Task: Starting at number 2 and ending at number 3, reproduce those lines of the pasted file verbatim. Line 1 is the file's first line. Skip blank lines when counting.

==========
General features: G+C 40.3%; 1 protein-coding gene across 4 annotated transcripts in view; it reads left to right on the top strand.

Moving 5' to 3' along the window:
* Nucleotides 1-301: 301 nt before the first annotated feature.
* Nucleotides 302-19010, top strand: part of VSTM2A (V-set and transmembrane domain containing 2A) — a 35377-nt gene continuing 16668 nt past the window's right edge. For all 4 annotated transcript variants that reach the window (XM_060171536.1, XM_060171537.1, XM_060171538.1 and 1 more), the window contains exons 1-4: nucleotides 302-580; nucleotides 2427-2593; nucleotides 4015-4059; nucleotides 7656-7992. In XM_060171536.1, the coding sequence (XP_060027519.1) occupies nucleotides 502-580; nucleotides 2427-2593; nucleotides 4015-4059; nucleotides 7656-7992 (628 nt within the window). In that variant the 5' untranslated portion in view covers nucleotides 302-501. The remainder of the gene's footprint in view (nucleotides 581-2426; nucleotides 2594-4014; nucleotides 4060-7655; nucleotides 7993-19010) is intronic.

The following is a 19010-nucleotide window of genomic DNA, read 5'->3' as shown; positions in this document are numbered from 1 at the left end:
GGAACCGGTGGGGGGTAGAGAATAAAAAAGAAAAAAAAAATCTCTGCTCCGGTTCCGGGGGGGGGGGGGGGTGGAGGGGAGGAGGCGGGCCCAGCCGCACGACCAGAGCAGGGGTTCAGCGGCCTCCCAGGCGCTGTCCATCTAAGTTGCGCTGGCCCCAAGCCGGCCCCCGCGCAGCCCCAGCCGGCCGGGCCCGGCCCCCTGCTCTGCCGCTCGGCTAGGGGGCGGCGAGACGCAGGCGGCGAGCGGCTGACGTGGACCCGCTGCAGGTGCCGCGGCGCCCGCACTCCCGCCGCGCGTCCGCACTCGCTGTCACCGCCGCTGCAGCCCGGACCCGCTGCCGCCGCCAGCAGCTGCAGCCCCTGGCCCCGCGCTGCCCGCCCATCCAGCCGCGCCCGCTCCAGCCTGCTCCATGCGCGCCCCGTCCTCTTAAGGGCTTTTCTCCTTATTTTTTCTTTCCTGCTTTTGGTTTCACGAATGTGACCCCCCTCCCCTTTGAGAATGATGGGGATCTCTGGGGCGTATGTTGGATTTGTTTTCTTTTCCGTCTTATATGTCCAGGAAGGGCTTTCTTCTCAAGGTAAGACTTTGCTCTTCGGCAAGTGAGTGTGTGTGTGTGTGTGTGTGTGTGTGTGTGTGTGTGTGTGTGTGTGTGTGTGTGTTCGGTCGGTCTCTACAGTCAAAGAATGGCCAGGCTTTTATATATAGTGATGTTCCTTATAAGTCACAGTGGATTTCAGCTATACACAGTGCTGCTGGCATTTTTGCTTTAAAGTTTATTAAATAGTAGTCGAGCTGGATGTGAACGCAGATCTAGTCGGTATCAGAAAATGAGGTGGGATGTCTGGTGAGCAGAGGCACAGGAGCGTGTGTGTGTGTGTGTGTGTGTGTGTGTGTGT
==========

Moving 5' to 3' along the window:
* Nucleotides 1-301: 301 nt before the first annotated feature.